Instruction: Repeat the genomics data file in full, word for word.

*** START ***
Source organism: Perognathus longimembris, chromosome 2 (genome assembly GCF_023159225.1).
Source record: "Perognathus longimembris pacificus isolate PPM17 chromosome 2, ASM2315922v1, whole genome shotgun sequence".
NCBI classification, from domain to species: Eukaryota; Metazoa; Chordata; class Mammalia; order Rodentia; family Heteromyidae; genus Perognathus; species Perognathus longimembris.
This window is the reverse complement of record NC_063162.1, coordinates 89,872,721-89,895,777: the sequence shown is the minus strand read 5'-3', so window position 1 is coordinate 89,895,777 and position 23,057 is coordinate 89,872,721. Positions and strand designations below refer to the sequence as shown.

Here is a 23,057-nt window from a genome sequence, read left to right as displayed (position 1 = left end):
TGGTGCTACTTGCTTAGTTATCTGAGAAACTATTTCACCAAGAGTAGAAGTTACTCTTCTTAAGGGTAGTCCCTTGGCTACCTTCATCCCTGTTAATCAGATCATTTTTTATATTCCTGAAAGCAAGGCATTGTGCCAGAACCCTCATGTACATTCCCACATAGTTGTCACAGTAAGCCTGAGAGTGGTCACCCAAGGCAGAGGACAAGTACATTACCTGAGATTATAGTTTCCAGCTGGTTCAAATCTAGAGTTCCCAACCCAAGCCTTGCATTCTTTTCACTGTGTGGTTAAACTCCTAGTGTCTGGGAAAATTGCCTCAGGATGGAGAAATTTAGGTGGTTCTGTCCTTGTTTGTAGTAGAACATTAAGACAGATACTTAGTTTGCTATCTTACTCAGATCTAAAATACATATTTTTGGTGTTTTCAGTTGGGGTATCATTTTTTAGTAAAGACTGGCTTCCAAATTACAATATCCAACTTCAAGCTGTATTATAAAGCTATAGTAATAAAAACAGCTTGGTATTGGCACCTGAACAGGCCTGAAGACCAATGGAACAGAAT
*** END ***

Source organism: Perognathus longimembris, chromosome 2 (genome assembly GCF_023159225.1).
Source record: "Perognathus longimembris pacificus isolate PPM17 chromosome 2, ASM2315922v1, whole genome shotgun sequence".
NCBI classification, from domain to species: Eukaryota; Metazoa; Chordata; class Mammalia; order Rodentia; family Heteromyidae; genus Perognathus; species Perognathus longimembris.
This window is the reverse complement of record NC_063162.1, coordinates 89,872,721-89,895,777: the sequence shown is the minus strand read 5'-3', so window position 1 is coordinate 89,895,777 and position 23,057 is coordinate 89,872,721. Positions and strand designations below refer to the sequence as shown.

Here is a 23,057-nt window from a genome sequence, read left to right as displayed (position 1 = left end):
TGGTGCTACTTGCTTAGTTATCTGAGAAACTATTTCACCAAGAGTAGAAGTTACTCTTCTTAAGGGTAGTCCCTTGGCTACCTTCATCCCTGTTAATCAGATCATTTTTTATATTCCTGAAAGCAAGGCATTGTGCCAGAACCCTCATGTACATTCCCACATAGTTGTCACAGTAAGCCTGAGAGTGGTCACCCAAGGCAGAGGACAAGTACATTACCTGAGATTATAGTTTCCAGCTGGTTCAAATCTAGAGTTCCCAACCCAAGCCTTGCATTCTTTTCACTGTGTGGTTAAACTCCTAGTGTCTGGGAAAATTGCCTCAGGATGGAGAAATTTAGGTGGTTCTGTCCTTGTTTGTAGTAGAACATTAAGACAGATACTTAGTTTGCTATCTTACTCAGATCTAAAATACATATTTTTGGTGTTTTCAGTTGGGGTATCATTTTTTAGTAAAGACTGGCTTCCAAATTACAATATCCAACTTCAAGCTGTATTATAAAGCTATAGTAATAAAAACAGCTTGGTATTGGCACCTGAACAGGCCTGAAGACCAATGGAACAGAAT